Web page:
Marijuana is a highly controversial substance with roughly an equal number of supporters and opponents of its use for medicinal purposes. Marijuana is a dry, shredded mix of flowers, stems, seeds and leaves of the Hemp plant Cannabis sativa. New studies reporting the efficacy of medicinal marijuana in clinical conditions surface on a fairly regular basis, with the latest being a reported treatment for seizures. This constant influx of new information shows how little we know about the substance and how it works in the human body. So what do we know about this substance? While many psychoactive drugs clearly fall into the category of either stimulant, depressant or hallucinogen, Cannabis exhibits a mix of all properties, perhaps leaning the most towards hallucinogenic or psychedelic, though with other effects quite pronounced as well.
In a social context, references to religious use of Cannabis extract have been found as early as 3 BC. The immediate effects from consuming Cannabis include relaxation and mild euphoria, while side-effects include a decrease in short-term memory, impaired motor skills, dry mouth and reddening of the eyes. Pharmacologically, the principal psychoactive constituent of cannabis is tetrahydrocannabinol (THC). The chemical structure of long hydrocarbon chain makes it fat-soluble and permits entry through the blood-brain barrier, where it binds to cannabinoid receptors concentrated in hippocampus, cerebellum and basal ganglia. With the discovery of cannabinoid receptor binding a “phytocannabinoid”(plant-derived cannabinoid), the search began for an endogenous ligand since THC is not naturally found in the body. This led to the discovery of two compounds–one aptly named anandamide (ananda- meaning “internal bliss” in Sanskrit language) and 2-arachidonylglycerol (2-AG). 2-AG is present at 170 times the concentration of anandamide in some regions of the brain, and these endocannabinoids compete with THC for binding to the cannabinoid receptor. The 3-dimensional structure of THC, anandamide and 2-AG are very similar; however, unlike THC, the endogenous molecules are broken down very quickly into metabolites and, therefore, do produce a perpetual natural “high”. The cannabinoid receptor (CB1 and CB2 located in brain and immune cells respectively) are G-protein coupled receptors acting mainly through the cAMP pathway. The activation of brain CB1 by ligands causes endocannabinoid-mediated depolarization-induced suppression of inhibition, a very common form of short-term plasticity in which the depolarization of a single neuron induces a reduction in GABA-mediated neurotransmission.
Apart from producing an initial feeling of “bliss”, what else do these endocannabinoids do? Anandamide plays an important role in many bodily activities such as appetite, memory, pain, depression and fertility. Interestingly, anandamide, which is synthesized in areas important for memory, actually causes forgetfulness. Cannabinoid receptor activation reduces neurotransmitter release below the levels required to trigger long-term changes in synaptic strength in the hippocampus. Cannabinoids reduce glutamate release through a G-protein-mediated inhibition of the calcium channels responsible for neurotransmitter release from hippocampal neurons.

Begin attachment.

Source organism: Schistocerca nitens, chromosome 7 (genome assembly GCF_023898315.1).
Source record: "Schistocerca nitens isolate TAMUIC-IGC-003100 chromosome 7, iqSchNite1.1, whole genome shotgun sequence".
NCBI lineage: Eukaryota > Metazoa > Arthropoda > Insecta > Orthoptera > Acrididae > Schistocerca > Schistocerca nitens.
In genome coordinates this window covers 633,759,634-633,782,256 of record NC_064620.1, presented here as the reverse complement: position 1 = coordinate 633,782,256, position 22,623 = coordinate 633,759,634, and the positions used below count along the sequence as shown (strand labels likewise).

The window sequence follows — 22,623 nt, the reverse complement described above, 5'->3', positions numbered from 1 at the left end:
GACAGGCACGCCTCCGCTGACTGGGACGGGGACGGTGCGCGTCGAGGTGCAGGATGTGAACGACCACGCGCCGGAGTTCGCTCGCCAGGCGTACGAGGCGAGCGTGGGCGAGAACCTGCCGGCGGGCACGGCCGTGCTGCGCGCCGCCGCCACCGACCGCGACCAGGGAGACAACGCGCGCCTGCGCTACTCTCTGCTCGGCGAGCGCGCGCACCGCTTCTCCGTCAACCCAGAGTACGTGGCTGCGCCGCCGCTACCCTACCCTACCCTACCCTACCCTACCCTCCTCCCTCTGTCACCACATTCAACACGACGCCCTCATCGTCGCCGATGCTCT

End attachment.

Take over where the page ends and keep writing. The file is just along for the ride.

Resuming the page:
So what other factors, apart from Cannabis, leads to activation of endocannabinoid pathway? Three compounds that strongly resemble anandamide were found in dark chocolate by Daniele Piomelli and co-workers at the Neurosciences Institute in San Diego (1). They also found compounds (N-acylethanolamines) that block the breakdown of anandamide. Piomelli speculates that part of the pleasure of chocolate comes from anandamide and the anandamide-preserving N-acylethanolamines. This of course, does not mean that chocolate can be compared to THC or marijuana since the doses are log scales apart. This observation did not stop a lawyer from trying to defend his marijuana user client, with the argument that his client had ingested huge amounts of chocolate resulting in a positive drug test (2).
Recent work shows that physical exercise such as running activates the eCB (endocannabinoid) system in humans and other mammals, suggesting eCBs are partly responsible for the reported improvements in mood and affect following aerobic exercise in humans, contributing to “runners high”. A study showed that eCB signaling is dependent on the intensity of exercise, with significant changes in circulating eCBs observed following moderate intensities only (very high and very low intensity exercises do not significantly alter circulating eCB levels) (3).
Since much work needs to be done to understand the mechanism of action and true effects of Cannabis, perhaps exercise provides a way to elevate levels of this bliss molecule naturally and safely, and if not there is always chocolate….
- di Tomaso. E., Beltramo, M. and Piomelli, R. (1996) Brain cannabinoids in chocolate. Nature 382, 677–8.
- Tytgat, J., Van Boven, M. and Daenens, P. (2000) Cannabinoid mimics in chocolate utilized as an argument in court. Int J Legal Med. 113, 137–9.
- Raichlen, D.A. et al. (2013) Exercise-induced endocannabinoid signaling is modulated by intensity. Eur J Appl Physiol. 113, 869–75.
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